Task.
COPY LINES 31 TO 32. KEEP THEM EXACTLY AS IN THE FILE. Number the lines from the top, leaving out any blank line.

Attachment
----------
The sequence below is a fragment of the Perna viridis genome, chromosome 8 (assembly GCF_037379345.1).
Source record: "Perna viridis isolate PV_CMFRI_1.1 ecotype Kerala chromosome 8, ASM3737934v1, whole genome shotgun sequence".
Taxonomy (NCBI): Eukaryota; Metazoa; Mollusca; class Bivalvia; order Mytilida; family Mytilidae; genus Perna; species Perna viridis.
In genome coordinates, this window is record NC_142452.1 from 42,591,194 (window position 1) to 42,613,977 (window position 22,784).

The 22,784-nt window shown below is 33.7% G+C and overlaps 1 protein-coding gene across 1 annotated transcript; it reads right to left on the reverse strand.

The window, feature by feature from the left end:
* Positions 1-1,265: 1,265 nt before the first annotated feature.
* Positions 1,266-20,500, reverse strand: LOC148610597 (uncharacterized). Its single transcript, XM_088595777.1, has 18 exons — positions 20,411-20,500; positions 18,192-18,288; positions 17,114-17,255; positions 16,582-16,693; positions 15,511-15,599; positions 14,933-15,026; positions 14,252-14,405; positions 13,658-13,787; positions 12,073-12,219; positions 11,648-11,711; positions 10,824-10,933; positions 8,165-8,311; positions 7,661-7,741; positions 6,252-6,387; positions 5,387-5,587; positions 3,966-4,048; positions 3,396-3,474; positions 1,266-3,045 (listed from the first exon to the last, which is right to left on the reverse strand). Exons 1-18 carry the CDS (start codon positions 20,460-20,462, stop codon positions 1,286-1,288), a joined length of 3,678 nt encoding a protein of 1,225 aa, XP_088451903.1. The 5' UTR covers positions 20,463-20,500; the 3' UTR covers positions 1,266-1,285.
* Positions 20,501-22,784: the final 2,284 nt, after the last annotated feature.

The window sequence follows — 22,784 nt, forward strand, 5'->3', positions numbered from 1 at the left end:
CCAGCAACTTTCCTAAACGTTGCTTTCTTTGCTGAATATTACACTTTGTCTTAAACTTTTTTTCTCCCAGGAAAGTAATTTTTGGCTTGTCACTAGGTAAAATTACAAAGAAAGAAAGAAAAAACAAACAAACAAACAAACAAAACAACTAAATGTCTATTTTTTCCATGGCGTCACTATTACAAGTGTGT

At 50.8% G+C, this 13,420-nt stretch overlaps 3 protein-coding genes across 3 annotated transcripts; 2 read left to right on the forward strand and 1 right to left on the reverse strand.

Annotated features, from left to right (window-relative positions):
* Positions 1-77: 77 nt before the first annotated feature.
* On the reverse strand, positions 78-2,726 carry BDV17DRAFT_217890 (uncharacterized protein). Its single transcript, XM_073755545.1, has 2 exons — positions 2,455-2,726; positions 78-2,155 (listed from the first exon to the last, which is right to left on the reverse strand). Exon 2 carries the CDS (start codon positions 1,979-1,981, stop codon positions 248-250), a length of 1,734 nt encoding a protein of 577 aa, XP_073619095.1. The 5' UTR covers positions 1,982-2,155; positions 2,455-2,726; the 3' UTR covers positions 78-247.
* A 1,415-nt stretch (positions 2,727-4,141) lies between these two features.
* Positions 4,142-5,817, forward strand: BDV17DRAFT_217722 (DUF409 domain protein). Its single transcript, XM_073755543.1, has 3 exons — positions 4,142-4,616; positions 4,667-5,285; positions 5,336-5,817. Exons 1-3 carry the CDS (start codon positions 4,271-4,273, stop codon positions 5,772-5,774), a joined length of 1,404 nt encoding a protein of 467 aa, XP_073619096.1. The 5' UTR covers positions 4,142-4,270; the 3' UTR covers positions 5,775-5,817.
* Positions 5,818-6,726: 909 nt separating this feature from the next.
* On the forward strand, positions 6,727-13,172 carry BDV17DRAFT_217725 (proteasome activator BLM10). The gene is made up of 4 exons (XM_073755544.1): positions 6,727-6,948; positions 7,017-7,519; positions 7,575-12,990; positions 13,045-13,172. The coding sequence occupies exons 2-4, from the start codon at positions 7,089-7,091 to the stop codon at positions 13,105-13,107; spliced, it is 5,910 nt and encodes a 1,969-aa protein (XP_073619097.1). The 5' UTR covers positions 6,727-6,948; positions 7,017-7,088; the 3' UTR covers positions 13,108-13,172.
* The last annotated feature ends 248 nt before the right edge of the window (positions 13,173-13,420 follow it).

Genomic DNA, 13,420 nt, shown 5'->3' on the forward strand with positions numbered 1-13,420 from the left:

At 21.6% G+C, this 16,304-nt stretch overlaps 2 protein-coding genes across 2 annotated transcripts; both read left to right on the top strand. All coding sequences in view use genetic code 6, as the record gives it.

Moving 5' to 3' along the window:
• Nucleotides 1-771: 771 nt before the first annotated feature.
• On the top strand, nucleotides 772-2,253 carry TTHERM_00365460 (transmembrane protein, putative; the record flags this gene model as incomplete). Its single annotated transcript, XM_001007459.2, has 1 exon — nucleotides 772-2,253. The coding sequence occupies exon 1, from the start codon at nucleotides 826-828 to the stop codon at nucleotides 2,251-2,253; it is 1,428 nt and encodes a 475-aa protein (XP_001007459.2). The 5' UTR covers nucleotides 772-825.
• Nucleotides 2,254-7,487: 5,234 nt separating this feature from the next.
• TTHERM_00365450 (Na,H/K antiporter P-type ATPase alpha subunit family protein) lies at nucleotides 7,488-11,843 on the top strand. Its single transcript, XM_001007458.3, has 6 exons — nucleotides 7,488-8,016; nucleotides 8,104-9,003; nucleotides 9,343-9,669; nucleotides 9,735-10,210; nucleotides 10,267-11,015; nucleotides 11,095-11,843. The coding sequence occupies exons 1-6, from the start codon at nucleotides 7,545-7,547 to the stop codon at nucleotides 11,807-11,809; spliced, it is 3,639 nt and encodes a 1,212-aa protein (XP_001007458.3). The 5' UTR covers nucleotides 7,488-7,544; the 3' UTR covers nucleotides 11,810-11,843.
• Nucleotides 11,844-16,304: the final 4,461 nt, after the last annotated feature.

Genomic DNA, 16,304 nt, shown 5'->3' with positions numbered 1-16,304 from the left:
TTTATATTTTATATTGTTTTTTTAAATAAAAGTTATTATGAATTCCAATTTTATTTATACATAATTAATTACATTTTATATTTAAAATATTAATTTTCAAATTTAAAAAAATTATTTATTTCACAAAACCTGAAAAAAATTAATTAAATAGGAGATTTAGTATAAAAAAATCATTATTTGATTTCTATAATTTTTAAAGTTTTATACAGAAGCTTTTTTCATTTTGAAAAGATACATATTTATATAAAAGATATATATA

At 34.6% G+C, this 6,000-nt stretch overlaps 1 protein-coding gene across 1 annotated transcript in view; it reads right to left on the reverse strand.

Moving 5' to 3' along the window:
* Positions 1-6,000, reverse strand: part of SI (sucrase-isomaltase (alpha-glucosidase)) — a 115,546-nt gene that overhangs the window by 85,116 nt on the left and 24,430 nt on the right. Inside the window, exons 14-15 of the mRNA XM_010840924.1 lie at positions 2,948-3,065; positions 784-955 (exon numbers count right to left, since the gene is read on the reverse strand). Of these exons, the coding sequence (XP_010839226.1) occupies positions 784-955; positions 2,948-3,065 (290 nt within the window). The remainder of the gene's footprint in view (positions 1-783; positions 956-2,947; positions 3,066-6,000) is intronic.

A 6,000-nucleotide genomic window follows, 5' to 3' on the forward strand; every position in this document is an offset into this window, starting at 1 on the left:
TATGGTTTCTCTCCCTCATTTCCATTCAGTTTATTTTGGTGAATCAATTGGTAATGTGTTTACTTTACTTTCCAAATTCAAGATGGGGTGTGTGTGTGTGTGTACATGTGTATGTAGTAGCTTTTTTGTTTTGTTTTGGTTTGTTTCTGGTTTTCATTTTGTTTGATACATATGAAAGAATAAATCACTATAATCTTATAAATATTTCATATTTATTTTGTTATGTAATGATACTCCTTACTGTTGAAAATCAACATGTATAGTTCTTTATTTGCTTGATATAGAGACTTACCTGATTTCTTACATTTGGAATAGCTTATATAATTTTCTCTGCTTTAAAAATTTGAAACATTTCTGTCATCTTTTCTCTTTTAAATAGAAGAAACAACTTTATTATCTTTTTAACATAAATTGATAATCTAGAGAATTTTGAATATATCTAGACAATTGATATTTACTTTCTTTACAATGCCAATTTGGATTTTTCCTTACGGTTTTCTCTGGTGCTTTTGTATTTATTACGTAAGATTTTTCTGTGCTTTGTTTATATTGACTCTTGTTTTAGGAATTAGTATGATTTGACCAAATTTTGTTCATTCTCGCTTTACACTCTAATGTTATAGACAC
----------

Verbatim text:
At 34.6% G+C, this 6,000-nt stretch overlaps 1 protein-coding gene across 1 annotated transcript in view; it reads right to left on the reverse strand.

Moving 5' to 3' along the window: